The Era of Leibniz
Gottfried Wilhelm Leibniz (1646–1716) is often described as the last universalist, having contributed to virtually all fields of scholarly interest of his time, including law, history, theology, politics, engineering, geology, physics, and perhaps most importantly, philosophy, mathematics and logic [1, 9, 11]. The young Leibniz began to teach himself Latin at the age of 8, and Greek a few years later, in order to read classics not written in his native language, German. Later in life, he wrote:
Before I reached the school-class in which logic was taught, I was deep into the historians and poets, for I began to read the historians almost as soon as I was able to read at all, and I found great pleasure and ease in verse. But as soon as I began to learn logic, I was greatly excited by the division and order in it. I immediately noticed, to the extent that a boy of 13 could, that there must be a great deal in it [5, p. 516].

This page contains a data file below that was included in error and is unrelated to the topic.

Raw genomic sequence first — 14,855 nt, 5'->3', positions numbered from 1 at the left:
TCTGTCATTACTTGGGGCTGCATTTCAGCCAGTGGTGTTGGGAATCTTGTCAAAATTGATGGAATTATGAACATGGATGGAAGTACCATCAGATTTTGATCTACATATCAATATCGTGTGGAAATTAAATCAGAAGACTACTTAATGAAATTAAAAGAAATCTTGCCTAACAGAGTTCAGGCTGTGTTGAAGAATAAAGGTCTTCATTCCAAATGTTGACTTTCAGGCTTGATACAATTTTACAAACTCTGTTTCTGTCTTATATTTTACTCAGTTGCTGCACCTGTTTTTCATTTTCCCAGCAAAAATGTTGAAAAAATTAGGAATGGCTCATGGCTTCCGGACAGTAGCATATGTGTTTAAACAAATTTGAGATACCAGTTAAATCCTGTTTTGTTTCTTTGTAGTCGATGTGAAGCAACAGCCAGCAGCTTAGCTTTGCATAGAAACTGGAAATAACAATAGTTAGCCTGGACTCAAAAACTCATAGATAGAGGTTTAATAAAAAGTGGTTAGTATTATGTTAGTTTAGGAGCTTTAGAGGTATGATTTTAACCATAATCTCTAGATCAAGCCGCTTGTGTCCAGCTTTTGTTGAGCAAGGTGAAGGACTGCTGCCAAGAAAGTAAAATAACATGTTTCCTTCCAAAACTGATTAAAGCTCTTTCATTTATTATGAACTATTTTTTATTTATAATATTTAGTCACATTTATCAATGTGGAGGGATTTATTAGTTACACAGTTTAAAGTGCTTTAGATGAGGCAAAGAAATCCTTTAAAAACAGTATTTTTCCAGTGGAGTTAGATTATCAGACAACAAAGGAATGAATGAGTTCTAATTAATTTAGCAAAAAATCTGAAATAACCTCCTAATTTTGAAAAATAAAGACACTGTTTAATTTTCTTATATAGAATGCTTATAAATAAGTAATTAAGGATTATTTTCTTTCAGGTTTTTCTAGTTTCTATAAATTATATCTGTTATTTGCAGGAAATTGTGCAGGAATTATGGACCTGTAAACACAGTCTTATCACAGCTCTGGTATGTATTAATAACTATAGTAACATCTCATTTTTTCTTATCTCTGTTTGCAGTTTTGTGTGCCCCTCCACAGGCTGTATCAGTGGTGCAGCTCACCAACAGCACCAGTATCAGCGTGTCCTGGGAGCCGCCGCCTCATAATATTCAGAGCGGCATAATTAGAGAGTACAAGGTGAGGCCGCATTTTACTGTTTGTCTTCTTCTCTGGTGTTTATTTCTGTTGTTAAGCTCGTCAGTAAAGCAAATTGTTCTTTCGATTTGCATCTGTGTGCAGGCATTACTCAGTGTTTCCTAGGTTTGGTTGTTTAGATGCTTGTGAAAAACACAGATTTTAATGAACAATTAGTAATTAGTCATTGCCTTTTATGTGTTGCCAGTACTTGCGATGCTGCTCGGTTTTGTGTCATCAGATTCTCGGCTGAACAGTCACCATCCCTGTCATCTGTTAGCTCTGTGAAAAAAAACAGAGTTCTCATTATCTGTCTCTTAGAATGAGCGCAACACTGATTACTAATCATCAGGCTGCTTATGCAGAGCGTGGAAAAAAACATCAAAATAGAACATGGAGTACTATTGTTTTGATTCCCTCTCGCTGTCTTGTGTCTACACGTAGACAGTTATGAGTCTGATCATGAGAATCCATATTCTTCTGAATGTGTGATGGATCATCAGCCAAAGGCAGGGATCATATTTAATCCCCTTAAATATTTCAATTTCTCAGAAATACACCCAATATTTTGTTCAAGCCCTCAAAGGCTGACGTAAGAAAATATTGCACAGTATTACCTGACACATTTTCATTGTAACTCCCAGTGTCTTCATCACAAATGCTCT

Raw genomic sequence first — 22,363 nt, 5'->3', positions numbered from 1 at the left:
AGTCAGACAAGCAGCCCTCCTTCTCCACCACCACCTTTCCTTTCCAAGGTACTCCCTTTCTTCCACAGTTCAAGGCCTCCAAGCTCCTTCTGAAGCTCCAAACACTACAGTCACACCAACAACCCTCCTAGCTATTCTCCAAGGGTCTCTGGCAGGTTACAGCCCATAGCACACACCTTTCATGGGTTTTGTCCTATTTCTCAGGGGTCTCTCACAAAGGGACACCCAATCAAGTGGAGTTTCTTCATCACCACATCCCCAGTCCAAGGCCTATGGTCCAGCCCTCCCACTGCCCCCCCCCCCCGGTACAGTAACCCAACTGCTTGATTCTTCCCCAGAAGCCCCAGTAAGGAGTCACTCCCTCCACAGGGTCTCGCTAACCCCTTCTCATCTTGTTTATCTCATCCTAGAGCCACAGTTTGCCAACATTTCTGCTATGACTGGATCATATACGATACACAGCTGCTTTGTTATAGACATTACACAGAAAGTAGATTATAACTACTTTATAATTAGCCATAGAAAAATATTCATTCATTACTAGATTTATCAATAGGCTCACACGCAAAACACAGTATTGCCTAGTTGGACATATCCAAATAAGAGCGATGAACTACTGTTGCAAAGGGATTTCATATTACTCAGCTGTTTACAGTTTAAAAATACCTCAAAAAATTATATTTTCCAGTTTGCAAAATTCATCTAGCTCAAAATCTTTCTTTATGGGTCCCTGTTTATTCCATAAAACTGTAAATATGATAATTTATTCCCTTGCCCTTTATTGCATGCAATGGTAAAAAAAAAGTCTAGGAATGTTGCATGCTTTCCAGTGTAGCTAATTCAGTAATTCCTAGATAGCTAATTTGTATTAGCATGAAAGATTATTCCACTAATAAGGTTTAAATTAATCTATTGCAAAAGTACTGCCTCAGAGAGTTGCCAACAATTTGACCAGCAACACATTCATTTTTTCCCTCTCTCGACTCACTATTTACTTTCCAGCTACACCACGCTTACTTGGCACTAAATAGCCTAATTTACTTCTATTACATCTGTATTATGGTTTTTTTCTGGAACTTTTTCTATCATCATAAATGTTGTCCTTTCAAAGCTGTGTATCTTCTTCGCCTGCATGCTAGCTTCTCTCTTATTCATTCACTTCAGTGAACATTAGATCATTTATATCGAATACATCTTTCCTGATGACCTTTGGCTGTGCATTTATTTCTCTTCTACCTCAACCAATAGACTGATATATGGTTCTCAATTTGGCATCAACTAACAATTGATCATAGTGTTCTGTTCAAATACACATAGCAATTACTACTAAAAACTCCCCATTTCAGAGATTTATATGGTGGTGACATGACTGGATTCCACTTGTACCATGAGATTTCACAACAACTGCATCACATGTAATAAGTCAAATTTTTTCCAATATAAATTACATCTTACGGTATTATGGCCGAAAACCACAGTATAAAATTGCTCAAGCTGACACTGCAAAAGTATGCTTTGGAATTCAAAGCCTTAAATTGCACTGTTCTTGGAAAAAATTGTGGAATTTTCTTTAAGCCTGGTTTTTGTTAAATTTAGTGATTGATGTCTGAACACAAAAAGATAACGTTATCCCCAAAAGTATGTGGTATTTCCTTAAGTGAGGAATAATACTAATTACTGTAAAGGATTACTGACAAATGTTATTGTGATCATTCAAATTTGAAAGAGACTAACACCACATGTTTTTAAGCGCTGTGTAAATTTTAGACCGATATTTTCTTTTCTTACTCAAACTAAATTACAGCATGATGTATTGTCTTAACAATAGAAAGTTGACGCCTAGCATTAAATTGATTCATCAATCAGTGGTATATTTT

His study of logic and intellectual quest for order continued throughout his life and became a basic principle to his method of inquiry. At the age of 20 he published Dissertatio de arte combinatoria (Dissertation on the Art of Combinatorics) in which he sought a characteristica generalis (general characteristic) or a lingua generalis (general language) that would serve as a universal symbolic language and reduce all debate to calculation.